The Setup

If you'd like to follow in the example, you can clone the GitHub repository. As long as you have docker and docker-compose installed, it should all work!

I'm using a nest project and I've placed the code into a backend folder. You'll also see a devops folder where I keep the docker-compose.yaml file and the Dockerfile that should be used to build the backend code.

Finally, I bind the backend/src directory into the docker container so that changes are picked up by nodemon during development and there's a quick project rebuild and restart without having to restart the docker container.

So currently, my docker-compose.yaml and Dockerfile look as follows,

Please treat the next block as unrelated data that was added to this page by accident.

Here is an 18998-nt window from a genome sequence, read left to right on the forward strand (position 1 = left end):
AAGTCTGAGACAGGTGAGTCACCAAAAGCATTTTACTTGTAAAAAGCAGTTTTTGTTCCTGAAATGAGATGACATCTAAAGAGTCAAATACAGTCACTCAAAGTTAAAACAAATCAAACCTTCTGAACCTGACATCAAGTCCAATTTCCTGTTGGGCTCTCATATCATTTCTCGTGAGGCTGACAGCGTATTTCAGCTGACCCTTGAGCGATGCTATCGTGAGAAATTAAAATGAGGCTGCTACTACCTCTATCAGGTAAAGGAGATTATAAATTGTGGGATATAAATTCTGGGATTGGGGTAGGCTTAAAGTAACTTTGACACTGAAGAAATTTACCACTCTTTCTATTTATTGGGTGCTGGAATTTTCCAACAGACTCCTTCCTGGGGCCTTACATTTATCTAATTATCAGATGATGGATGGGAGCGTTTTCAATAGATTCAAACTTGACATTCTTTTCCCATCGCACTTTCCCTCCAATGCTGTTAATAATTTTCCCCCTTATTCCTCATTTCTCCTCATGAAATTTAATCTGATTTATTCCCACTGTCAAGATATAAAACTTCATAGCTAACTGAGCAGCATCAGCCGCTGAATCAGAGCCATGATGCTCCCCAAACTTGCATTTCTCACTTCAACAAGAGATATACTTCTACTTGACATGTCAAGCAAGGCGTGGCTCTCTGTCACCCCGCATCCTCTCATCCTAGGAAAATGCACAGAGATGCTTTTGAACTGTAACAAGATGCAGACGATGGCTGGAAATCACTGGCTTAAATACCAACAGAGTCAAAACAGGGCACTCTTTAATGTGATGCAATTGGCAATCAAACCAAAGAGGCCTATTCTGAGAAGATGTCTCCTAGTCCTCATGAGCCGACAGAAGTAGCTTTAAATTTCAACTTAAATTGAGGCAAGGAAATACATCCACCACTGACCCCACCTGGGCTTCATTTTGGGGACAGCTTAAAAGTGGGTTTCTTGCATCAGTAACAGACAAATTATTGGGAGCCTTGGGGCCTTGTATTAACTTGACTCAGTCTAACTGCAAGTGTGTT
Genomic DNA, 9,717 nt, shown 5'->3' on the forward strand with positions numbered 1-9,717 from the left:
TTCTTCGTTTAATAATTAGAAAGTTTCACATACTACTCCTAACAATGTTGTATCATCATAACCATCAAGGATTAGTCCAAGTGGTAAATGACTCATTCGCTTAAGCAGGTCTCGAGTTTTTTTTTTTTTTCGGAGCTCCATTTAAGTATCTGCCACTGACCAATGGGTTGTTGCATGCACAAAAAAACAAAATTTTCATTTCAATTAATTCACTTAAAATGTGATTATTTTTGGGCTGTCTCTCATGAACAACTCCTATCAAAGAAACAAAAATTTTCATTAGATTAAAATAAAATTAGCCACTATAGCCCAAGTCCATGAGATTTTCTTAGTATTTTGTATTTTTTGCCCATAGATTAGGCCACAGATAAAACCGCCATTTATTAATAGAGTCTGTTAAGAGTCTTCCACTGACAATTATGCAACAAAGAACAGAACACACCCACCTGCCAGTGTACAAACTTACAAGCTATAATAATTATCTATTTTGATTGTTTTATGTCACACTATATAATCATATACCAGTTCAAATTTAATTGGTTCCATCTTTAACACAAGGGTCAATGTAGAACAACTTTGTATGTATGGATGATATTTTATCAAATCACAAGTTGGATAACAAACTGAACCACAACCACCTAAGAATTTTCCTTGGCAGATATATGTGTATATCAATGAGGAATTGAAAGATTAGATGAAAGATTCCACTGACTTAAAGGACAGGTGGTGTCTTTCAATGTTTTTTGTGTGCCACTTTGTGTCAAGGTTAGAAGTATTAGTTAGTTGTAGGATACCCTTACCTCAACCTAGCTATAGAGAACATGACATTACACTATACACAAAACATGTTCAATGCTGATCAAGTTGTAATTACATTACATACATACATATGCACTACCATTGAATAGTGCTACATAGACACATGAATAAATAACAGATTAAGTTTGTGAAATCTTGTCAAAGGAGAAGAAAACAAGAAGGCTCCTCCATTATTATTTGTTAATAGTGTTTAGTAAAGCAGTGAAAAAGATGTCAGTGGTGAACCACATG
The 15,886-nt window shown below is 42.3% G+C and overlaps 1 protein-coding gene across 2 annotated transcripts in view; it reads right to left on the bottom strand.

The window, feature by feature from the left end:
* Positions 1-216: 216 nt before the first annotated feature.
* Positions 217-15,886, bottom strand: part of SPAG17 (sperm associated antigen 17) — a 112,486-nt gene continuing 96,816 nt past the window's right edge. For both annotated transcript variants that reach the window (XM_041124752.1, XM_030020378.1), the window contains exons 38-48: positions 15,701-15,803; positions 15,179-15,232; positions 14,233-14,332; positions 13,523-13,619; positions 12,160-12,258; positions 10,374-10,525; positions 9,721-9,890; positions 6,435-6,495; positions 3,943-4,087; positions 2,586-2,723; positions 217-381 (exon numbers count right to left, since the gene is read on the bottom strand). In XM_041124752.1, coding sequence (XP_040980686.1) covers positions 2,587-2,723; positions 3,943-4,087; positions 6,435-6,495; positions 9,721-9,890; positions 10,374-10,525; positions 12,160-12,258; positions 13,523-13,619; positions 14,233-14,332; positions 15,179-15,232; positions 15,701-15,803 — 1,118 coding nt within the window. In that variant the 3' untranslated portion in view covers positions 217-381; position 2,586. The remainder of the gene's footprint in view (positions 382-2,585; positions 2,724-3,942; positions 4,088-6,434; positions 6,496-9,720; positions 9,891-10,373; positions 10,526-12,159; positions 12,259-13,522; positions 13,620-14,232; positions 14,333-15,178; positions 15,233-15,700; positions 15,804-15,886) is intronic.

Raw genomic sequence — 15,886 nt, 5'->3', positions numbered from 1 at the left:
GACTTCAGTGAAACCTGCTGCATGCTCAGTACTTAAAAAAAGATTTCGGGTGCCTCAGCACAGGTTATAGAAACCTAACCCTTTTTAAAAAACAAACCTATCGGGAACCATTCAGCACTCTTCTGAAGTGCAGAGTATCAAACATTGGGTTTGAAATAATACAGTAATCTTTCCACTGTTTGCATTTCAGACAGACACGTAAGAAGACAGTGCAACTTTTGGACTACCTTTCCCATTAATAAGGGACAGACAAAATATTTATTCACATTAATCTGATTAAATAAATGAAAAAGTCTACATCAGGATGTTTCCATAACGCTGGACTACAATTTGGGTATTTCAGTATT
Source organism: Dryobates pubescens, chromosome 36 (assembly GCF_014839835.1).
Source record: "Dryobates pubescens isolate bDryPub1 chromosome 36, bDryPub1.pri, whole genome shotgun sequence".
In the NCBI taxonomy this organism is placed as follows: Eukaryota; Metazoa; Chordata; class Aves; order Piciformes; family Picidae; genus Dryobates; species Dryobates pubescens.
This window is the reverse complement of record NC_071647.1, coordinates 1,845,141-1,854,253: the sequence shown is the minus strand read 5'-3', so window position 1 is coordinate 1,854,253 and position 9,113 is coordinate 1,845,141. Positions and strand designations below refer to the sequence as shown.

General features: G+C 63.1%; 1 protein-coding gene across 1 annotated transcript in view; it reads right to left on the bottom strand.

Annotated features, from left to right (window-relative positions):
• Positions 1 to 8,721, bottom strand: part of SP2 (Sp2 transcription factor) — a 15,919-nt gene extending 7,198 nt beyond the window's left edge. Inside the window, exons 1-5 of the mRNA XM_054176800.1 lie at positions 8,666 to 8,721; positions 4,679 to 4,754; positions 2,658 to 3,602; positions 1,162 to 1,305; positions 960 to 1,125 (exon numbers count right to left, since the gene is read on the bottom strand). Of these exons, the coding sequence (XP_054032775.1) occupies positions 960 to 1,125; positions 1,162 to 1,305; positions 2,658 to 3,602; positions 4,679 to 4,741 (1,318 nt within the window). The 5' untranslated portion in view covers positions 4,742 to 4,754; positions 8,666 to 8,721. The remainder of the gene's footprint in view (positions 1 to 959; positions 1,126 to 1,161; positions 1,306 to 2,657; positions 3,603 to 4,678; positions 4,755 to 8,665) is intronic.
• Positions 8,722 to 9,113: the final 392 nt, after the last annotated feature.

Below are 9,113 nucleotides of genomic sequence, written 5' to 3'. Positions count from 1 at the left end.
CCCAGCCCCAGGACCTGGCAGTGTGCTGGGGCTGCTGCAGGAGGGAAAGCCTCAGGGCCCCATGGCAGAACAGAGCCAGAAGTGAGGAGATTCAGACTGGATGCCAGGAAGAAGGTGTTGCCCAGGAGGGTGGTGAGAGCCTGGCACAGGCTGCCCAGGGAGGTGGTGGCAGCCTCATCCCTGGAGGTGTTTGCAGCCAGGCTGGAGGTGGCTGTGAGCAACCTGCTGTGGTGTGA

You'll notice that I bind port 9229 in my docker-compose.yaml file, this will be very applicable in the next steps so don't forget it! For future comparison, this is what the package.json and nodemon.json files look like in the backend folder before I set up the debugger,

Enabling the Debugger in a Typescript Project

Cool so we're set up with the docker-compose.yaml and Dockerfile and if you run docker-compose up --build you should see the system build and start up. The next step is to configure our package.json and nodemon.json files to allow for debugging. Instead of using ts-node directly (which is what we do for a lot of Typescript projects), we should rather start up node normally and register the ts-node module.